If you change the title of a 2 MB Microsoft Word document, SIS would retain the first copy of the Word document and store the entire copy of the modified document. Any change to a file requires the entire changed file be stored. Frequently changed files would not benefit from SIS. Data deduplication, which reduces sub-file level data, would recognise that only the title had changed - and in effect only store the new title, with pointers to the rest of the document's content segments.
|5||What data deduplication rates are expected? |
First, redundancy will vary by application, frequency of version capture and retention policy. Significant variables include the rate of data change (few changes mean more data to deduplicate), the frequency of backups (more fulls makes compression effect higher), the retention period (longer retention means more data to compare against), and the size of the data set (more data, more to deduplicate).
When comparing different approaches, be sure to compare with a common baseline. For example, some backup software can offer deduplication, but simultaneously these packages do incrementals-forever backup policies. For high-contrast comparison, they compare their dedupe effect against daily-full-backup policies with very long retention.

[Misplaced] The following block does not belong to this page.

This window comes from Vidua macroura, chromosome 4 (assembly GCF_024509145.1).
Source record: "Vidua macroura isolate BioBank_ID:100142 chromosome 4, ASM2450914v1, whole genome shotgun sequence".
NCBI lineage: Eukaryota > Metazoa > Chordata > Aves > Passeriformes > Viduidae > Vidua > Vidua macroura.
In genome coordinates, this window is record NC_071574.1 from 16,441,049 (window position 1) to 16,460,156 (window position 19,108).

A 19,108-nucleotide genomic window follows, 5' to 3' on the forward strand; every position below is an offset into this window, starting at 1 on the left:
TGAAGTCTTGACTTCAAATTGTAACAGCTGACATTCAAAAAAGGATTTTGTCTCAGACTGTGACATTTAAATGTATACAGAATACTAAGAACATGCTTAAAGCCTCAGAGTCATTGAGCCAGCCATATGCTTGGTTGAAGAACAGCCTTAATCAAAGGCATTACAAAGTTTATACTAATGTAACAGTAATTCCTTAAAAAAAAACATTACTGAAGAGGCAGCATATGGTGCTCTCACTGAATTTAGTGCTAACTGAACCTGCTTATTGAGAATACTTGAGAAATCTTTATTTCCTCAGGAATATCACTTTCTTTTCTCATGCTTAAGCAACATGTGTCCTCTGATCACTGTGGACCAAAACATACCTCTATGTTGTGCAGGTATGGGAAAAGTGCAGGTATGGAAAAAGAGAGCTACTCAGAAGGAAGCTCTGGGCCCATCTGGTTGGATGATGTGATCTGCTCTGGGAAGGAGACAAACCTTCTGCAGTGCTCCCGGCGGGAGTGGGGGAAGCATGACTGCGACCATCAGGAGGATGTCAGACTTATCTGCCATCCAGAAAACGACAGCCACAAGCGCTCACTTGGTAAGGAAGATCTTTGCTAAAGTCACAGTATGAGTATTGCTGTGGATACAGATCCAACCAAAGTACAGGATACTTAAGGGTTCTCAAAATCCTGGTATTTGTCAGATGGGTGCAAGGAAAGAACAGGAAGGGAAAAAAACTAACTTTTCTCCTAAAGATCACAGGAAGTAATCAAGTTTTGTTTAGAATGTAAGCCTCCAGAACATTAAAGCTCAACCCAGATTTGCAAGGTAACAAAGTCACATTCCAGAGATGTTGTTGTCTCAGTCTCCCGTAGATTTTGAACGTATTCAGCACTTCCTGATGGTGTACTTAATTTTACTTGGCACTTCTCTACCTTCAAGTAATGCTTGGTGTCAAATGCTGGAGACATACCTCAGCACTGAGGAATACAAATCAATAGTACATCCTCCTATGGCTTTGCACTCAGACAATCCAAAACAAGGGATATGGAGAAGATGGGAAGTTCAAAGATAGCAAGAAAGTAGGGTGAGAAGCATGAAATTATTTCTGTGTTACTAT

The deduplication technology approach and granularity of the deduplication process will also affect compression rates. Data reduction techniques typically split each file into segments or chunks; the segment size varies from vendor to vendor. If the segment size is very large, then fewer segment matches will occur, resulting in smaller storage savings (lower compression rates). If the segment size is very small the ability to find more redundancy in the data increases. Vendors also differ on how to split up the data. Some vendors split data into fixed length segments, while others use variable length segments.
|6||What is the difference between inline vs. post-process deduplication?
Inline deduplication means the data is deduplicated before it is written to disk (inline).
Post-process deduplication analyses and reduces data after it has been stored to disk. Inline deduplication is the most efficient and economic method of deduplication. Inline deduplication significantly reduces the raw disk capacity needed in the system since the full, not-yet-deduplicated data set is never written to disk. If replication is supported as part of the inline deduplication process, inline also optimises time-to-DR (disaster recovery) far beyond all other methods as the system does not need to wait to absorb the entire data set and then deduplicate it before it can begin replicating to the remote site.
Post-process deduplication technologies wait for the data to land in full on disk before initiating the deduplication process. This approach requires a greater initial capacity overhead than inline solutions. It increases the lag time before deduplication is complete, and by extension, when replication will complete, since it is highly advantageous to replicate only deduplicated (small) data. In practice, it also appears to create significant operational issues, since there are two storage zones, each with policies and behaviours to manage. In some cases, since the redundant storage zone is the default and more important design for some vendors, the dedupe zone is also much less performant and resilient.